The use of Fibonacci retracement and extension levels could also be combined with technical indicators. For instance, one can enter at market when stochastic has already made a turn from the overbought or oversold area and price is showing signs of bouncing off a Fibonacci level.
Similarly, one can decide to exit a trade at market when price is testing a Fibonacci extension level while RSI is moving out of the oversold or overbought area.
Another way to look for confirmation when using Fibonacci retracement and extension levels as entry and exit points would be to look at Japanese candlestick formations. As discussed in earlier sections, these tend to be reliable signals of a reversal in price action.
In particular, a doji forming right on a Fibonacci retracement level could be a sign that price is ready to turn. For additional confirmation, you can apply technical indicators such as stochastic or MACD to determine if it's a good time to enter a trade or not.
Take note though that using too many technical indicators doesn't necessarily improve their reliability. In fact, too much indicators might lead to an extremely cautious trading strategy that misses out on several valid trade signals.
Seasoned traders often say that the best trading systems are the simplest ones, and it can't get any simpler than watching basic candlestick patterns. It can be difficult to memorize the formations, particularly the group candlestick patterns, and those might be rare to spot. At the end of the day though, this is said to be one of the most reliable ways of spotting a possible reversal or trend continuation.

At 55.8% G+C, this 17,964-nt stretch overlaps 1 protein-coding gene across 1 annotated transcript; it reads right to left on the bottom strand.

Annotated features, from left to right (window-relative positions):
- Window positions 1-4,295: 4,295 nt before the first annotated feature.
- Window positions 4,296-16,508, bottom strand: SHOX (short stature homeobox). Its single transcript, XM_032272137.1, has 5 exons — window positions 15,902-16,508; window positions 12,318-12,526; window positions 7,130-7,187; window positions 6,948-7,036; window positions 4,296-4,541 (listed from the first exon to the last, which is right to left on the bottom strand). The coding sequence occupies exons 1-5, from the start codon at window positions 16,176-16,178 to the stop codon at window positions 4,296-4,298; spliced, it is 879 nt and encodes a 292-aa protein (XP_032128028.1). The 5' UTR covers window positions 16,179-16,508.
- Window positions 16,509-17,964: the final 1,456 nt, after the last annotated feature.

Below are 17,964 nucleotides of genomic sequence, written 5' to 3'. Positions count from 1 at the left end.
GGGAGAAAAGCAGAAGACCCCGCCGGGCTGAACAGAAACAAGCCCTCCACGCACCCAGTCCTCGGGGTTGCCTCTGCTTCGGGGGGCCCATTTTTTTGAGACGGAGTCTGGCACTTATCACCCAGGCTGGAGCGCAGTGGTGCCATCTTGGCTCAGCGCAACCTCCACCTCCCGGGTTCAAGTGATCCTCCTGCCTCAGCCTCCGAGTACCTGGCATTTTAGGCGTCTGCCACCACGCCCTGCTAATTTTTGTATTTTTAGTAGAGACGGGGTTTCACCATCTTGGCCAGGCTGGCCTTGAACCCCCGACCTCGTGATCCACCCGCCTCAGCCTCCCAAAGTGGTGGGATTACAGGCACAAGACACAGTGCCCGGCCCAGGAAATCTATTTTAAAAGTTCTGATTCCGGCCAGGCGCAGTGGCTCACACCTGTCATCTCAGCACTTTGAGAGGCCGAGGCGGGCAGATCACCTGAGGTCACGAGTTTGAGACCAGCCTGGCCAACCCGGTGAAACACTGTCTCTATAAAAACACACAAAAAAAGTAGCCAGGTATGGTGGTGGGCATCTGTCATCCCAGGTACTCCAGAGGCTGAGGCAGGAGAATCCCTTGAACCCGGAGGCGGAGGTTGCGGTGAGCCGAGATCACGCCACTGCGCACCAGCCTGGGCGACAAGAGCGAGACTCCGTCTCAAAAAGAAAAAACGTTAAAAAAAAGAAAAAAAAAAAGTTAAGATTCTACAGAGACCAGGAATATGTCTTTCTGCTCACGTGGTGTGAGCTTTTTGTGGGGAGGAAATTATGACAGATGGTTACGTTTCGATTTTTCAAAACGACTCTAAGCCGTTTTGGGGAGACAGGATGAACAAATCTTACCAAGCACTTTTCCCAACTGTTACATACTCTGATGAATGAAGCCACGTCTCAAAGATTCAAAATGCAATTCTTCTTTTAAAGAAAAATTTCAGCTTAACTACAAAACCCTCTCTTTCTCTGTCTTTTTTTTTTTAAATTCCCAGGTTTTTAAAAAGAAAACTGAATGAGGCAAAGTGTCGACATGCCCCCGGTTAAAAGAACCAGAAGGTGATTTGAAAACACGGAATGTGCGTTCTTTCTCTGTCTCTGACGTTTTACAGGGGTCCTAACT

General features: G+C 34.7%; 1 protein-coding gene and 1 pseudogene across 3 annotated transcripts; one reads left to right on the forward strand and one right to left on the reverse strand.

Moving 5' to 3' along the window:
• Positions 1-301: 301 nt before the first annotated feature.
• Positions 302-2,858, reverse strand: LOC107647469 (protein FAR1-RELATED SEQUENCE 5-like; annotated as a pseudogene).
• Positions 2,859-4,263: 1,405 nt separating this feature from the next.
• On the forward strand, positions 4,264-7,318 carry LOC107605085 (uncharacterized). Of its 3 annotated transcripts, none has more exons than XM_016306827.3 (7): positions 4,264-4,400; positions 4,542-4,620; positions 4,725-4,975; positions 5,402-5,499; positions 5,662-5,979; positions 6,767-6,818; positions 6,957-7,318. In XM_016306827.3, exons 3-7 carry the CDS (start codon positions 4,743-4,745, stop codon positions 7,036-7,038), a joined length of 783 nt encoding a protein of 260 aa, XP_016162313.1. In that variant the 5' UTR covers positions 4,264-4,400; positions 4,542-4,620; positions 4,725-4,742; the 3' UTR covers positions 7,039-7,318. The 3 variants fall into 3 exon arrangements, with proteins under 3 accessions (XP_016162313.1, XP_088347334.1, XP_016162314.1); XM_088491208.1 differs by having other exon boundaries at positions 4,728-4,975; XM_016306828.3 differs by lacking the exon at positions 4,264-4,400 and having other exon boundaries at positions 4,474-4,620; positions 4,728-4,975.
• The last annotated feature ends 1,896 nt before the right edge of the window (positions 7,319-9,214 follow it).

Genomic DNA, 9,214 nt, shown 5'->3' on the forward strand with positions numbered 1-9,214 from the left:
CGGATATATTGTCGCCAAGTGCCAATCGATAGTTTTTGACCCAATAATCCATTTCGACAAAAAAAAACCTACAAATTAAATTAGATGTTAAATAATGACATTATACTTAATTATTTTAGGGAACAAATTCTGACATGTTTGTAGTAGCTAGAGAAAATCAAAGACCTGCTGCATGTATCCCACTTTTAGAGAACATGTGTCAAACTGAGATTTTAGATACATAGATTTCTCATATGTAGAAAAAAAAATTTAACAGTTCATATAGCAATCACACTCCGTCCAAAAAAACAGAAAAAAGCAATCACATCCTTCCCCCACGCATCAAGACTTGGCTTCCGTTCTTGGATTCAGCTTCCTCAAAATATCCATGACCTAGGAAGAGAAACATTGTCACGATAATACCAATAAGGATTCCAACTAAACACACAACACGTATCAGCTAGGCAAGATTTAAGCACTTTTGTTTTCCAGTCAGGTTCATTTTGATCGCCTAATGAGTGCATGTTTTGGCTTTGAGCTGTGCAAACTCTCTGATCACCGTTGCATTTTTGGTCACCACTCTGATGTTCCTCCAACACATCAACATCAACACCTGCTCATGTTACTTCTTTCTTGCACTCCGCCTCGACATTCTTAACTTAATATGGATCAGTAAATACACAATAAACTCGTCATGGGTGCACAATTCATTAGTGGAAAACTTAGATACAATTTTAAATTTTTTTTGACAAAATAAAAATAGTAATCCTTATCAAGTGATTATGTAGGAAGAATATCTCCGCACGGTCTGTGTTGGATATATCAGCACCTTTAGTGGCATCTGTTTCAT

A spinning top on a Fibonacci retracement level could also serve as a sign of a market turn. Evening or morning stars could be signals that the Fibonacci retracement or extension level could hold as an inflection point.
Generally speaking, these candlestick patterns combined with Fibonacci levels tend to work better on longer-term time frames. However, there's no reason to not use these for scalping or shorter-term day trade setups. What's important is that you have a strong grasp of how these inflection points are used and what the candlestick patterns mean.